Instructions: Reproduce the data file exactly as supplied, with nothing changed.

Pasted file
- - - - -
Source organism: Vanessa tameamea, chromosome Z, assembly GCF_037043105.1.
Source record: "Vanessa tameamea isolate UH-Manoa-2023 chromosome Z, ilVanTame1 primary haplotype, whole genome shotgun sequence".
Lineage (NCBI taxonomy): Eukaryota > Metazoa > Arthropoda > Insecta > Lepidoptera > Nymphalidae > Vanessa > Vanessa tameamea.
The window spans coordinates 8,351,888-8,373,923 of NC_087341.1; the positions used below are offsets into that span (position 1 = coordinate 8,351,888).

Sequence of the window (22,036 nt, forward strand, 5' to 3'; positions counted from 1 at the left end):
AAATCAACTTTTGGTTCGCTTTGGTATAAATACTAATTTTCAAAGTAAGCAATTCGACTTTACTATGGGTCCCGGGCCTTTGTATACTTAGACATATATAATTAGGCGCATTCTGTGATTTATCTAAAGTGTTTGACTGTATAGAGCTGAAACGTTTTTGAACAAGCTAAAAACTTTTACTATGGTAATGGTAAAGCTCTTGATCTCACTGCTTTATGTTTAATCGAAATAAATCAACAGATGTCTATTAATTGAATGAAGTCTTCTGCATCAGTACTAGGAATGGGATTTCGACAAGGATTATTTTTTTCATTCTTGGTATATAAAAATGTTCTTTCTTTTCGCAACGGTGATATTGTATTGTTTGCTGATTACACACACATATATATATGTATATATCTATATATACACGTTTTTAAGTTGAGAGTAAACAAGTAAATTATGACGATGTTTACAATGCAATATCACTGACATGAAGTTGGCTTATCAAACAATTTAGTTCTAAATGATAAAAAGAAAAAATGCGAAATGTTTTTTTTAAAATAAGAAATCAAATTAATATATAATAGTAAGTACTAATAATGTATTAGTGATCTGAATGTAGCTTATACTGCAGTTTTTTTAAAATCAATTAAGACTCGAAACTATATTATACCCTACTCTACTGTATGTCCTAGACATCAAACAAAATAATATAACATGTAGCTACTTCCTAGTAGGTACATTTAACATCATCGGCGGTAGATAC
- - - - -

Source organism: Vanessa tameamea, chromosome Z, assembly GCF_037043105.1.
Source record: "Vanessa tameamea isolate UH-Manoa-2023 chromosome Z, ilVanTame1 primary haplotype, whole genome shotgun sequence".
Lineage (NCBI taxonomy): Eukaryota > Metazoa > Arthropoda > Insecta > Lepidoptera > Nymphalidae > Vanessa > Vanessa tameamea.
The window spans coordinates 8,351,888-8,373,923 of NC_087341.1; the positions used below are offsets into that span (position 1 = coordinate 8,351,888).

Sequence of the window (22,036 nt, forward strand, 5' to 3'; positions counted from 1 at the left end):
AAATCAACTTTTGGTTCGCTTTGGTATAAATACTAATTTTCAAAGTAAGCAATTCGACTTTACTATGGGTCCCGGGCCTTTGTATACTTAGACATATATAATTAGGCGCATTCTGTGATTTATCTAAAGTGTTTGACTGTATAGAGCTGAAACGTTTTTGAACAAGCTAAAAACTTTTACTATGGTAATGGTAAAGCTCTTGATCTCACTGCTTTATGTTTAATCGAAATAAATCAACAGATGTCTATTAATTGAATGAAGTCTTCTGCATCAGTACTAGGAATGGGATTTCGACAAGGATTATTTTTTTCATTCTTGGTATATAAAAATGTTCTTTCTTTTCGCAACGGTGATATTGTATTGTTTGCTGATTACACACACATATATATATGTATATATCTATATATACACGTTTTTAAGTTGAGAGTAAACAAGTAAATTATGACGATGTTTACAATGCAATATCACTGACATGAAGTTGGCTTATCAAACAATTTAGTTCTAAATGATAAAAAGAAAAAATGCGAAATGTTTTTTTTAAAATAAGAAATCAAATTAATATATAATAGTAAGTACTAATAATGTATTAGTGATCTGAATGTAGCTTATACTGCAGTTTTTTTAAAATCAATTAAGACTCGAAACTATATTATACCCTACTCTACTGTATGTCCTAGACATCAAACAAAATAATATAACATGTAGCTACTTCCTAGTAGGTACATTTAACATCATCGGCGGTAGATAC